1. All displayed content in the WML page must be contained in <p></p> tags or it will not be recognised as well formed and will not display.

  2. The card id cannot be a single digit or character, there must be at least 2 digits (alpha or numeric) in the card id for it to allow the page to be rendered correctly.

Getting server side processing going.

Ok, we can display a static page, but how can we hook this up to interact with our database, or get something more exciting happening?

WML has a different way of POSTing or GETTING variables to the server. In this example we will look at the old POST method and how to post variables to the server.


header("Content-type: text/vnd.wap.wml"); ?>

echo "<?xml version=\"1.0\"?>"; // this is only added server side in this example to avoid php trying to parse the xml tag




<card id="card1" title="WML Post to server">



Pick your favourtite colour :



<select name="favColour">

<option value="red">red</option>

<option value="yellow">yellow</option>

<option value="pink">pink</option>

<option value="green">green</option>


<do type="accept" name="next" label="save">

<go href="processColour.php" method="post">

<postfield name="userColour" value="$(favColour)"/>






How WML "forms" and submitting data works.

Boy does that select list look familiar or what? Yes WML supports the select list tag as well as the same option tag format as HTML. The difference here the code for posting the data to the server.

Firstly, the "do" tag defines what type of task is to be performed. Basically this "accept" task causes the label "save" to be displayed in the browser screen (usually at the bottom left).

Secondly, the "go" tag defines the url that the data is to be sent to and the method by which it is to be sent ("post" or "get" - in lowercase.). This is the most similar to the HTML "form" tag.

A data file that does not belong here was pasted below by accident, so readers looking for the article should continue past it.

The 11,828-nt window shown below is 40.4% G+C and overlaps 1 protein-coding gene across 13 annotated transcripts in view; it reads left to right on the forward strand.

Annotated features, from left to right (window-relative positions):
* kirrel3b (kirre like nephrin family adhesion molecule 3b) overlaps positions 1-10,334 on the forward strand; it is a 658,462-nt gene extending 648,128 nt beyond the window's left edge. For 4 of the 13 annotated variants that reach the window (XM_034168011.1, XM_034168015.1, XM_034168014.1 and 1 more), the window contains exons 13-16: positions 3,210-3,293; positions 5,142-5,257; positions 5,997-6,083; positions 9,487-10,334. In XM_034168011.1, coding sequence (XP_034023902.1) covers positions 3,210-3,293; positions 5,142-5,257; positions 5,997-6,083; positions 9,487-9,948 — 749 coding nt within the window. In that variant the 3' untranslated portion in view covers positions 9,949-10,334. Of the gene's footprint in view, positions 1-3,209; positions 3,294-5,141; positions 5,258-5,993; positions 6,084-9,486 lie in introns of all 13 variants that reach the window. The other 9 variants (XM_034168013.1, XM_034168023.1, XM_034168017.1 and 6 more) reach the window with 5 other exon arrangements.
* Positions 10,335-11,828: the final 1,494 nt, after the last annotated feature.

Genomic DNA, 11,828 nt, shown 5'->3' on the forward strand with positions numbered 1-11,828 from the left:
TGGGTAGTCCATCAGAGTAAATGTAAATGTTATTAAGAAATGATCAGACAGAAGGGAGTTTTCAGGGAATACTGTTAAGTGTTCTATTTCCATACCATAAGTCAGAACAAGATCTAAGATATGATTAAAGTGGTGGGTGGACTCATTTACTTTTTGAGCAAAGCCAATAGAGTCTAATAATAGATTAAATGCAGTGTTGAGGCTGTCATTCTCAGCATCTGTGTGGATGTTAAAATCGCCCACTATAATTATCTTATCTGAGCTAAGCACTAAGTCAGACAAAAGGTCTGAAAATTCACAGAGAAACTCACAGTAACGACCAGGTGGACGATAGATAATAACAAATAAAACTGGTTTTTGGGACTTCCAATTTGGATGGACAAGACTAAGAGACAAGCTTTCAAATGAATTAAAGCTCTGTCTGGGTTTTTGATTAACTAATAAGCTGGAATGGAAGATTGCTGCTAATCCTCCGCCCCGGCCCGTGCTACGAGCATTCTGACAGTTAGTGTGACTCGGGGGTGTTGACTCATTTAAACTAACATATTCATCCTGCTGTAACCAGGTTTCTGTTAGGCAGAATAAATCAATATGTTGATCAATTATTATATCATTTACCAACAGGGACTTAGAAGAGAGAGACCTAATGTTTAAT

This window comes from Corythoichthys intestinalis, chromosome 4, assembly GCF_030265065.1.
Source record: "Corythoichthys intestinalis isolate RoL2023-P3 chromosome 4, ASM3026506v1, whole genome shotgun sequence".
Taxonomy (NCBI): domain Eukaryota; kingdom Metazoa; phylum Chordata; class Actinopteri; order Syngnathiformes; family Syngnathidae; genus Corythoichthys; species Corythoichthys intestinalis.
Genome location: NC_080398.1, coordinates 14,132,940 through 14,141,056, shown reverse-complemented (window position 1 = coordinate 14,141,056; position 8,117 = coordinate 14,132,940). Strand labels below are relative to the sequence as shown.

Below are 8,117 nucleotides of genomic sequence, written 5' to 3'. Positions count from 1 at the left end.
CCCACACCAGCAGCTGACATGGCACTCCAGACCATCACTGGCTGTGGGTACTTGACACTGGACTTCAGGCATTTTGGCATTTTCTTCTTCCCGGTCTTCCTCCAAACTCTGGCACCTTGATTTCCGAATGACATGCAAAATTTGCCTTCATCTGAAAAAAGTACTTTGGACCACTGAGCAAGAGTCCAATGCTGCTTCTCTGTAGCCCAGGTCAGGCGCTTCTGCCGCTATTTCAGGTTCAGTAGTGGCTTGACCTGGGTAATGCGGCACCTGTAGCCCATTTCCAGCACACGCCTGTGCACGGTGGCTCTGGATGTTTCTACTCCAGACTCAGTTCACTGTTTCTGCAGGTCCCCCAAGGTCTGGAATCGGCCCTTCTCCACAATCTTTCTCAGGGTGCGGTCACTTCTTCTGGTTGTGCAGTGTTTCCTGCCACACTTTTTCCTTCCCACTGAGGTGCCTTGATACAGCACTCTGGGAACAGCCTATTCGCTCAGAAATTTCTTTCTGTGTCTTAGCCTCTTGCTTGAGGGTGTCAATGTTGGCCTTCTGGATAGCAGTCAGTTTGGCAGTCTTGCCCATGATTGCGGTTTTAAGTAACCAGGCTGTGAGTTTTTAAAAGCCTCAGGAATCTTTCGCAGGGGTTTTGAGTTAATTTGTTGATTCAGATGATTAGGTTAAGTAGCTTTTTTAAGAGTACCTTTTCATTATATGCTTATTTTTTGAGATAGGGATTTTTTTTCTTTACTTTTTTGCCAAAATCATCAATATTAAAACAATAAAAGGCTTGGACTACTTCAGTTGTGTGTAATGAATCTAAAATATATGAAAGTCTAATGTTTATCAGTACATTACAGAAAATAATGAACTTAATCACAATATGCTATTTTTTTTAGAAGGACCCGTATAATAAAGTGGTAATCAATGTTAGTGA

Thirdly, the "postfield" tag defines which form fields will post data to the server. Not all form fields are automatically sent to the server like in HTML, they must be defined in the "postfield" tags or no data will be sent to the server. The postfield tag must have a different name than the form value it will send. In this example, the name of the variable that will be sent to the server is "userColour", which has the value of "$(favColour)" assigned to it. This is WML''''s way of saying "take the value of ''''favColour'''' and post it to the server with the name ''''userColour'''' ". Cumbersome yes, but that''''s the way it is at the moment, people.


So far we have covered basic WML formatting and begun to see how we can interact with the server. In Part two we will examine some more of WML''''s input options, as well as navigation and menu structure.

Although WAP does still has many pitfalls and weaknesses (such as security, usability and browser discrepancies - does this remind anyone of the early internet?), it can already provide solutions to some of our customers. We, as developers, just need to help some customers see how they can use this technology to enhance their existing processes.

Paul has worked on the internets since 2001. He lives in New Zealand with his wife, 3.6 children and a cat that won't go away.